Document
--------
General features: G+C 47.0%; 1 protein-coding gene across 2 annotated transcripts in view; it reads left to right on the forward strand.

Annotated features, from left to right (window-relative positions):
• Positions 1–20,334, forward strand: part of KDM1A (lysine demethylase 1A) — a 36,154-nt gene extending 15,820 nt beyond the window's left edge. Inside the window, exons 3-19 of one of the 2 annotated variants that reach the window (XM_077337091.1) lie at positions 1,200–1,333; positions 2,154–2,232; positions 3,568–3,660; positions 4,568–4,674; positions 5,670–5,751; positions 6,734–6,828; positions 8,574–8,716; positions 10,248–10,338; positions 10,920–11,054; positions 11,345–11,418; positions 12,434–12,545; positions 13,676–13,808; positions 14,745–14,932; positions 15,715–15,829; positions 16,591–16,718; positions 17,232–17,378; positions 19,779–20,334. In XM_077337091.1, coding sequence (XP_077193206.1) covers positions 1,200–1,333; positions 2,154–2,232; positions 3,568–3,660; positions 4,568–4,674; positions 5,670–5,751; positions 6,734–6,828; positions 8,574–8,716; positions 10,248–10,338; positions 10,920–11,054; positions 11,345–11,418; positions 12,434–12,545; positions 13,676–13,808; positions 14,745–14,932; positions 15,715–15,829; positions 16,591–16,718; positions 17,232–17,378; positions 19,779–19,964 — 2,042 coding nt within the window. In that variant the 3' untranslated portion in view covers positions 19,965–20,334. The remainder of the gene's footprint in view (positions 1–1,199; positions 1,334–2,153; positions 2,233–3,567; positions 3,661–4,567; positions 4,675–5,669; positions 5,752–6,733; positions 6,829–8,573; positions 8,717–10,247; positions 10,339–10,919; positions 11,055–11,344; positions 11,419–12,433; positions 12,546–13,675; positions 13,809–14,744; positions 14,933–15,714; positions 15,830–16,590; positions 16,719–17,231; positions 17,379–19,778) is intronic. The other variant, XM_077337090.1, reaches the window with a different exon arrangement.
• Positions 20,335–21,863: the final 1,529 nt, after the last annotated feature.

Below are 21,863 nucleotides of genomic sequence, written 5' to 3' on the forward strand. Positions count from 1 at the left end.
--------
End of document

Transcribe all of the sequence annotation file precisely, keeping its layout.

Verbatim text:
General features: G+C 47.0%; 1 protein-coding gene across 2 annotated transcripts in view; it reads left to right on the forward strand.

Annotated features, from left to right (window-relative positions):
• Positions 1–20,334, forward strand: part of KDM1A (lysine demethylase 1A) — a 36,154-nt gene extending 15,820 nt beyond the window's left edge. Inside the window, exons 3-19 of one of the 2 annotated variants that reach the window (XM_077337091.1) lie at positions 1,200–1,333; positions 2,154–2,232; positions 3,568–3,660; positions 4,568–4,674; positions 5,670–5,751; positions 6,734–6,828; positions 8,574–8,716; positions 10,248–10,338; positions 10,920–11,054; positions 11,345–11,418; positions 12,434–12,545; positions 13,676–13,808; positions 14,745–14,932; positions 15,715–15,829; positions 16,591–16,718; positions 17,232–17,378; positions 19,779–20,334. In XM_077337091.1, coding sequence (XP_077193206.1) covers positions 1,200–1,333; positions 2,154–2,232; positions 3,568–3,660; positions 4,568–4,674; positions 5,670–5,751; positions 6,734–6,828; positions 8,574–8,716; positions 10,248–10,338; positions 10,920–11,054; positions 11,345–11,418; positions 12,434–12,545; positions 13,676–13,808; positions 14,745–14,932; positions 15,715–15,829; positions 16,591–16,718; positions 17,232–17,378; positions 19,779–19,964 — 2,042 coding nt within the window. In that variant the 3' untranslated portion in view covers positions 19,965–20,334. The remainder of the gene's footprint in view (positions 1–1,199; positions 1,334–2,153; positions 2,233–3,567; positions 3,661–4,567; positions 4,675–5,669; positions 5,752–6,733; positions 6,829–8,573; positions 8,717–10,247; positions 10,339–10,919; positions 11,055–11,344; positions 11,419–12,433; positions 12,546–13,675; positions 13,809–14,744; positions 14,933–15,714; positions 15,830–16,590; positions 16,719–17,231; positions 17,379–19,778) is intronic. The other variant, XM_077337090.1, reaches the window with a different exon arrangement.
• Positions 20,335–21,863: the final 1,529 nt, after the last annotated feature.

Below are 21,863 nucleotides of genomic sequence, written 5' to 3' on the forward strand. Positions count from 1 at the left end.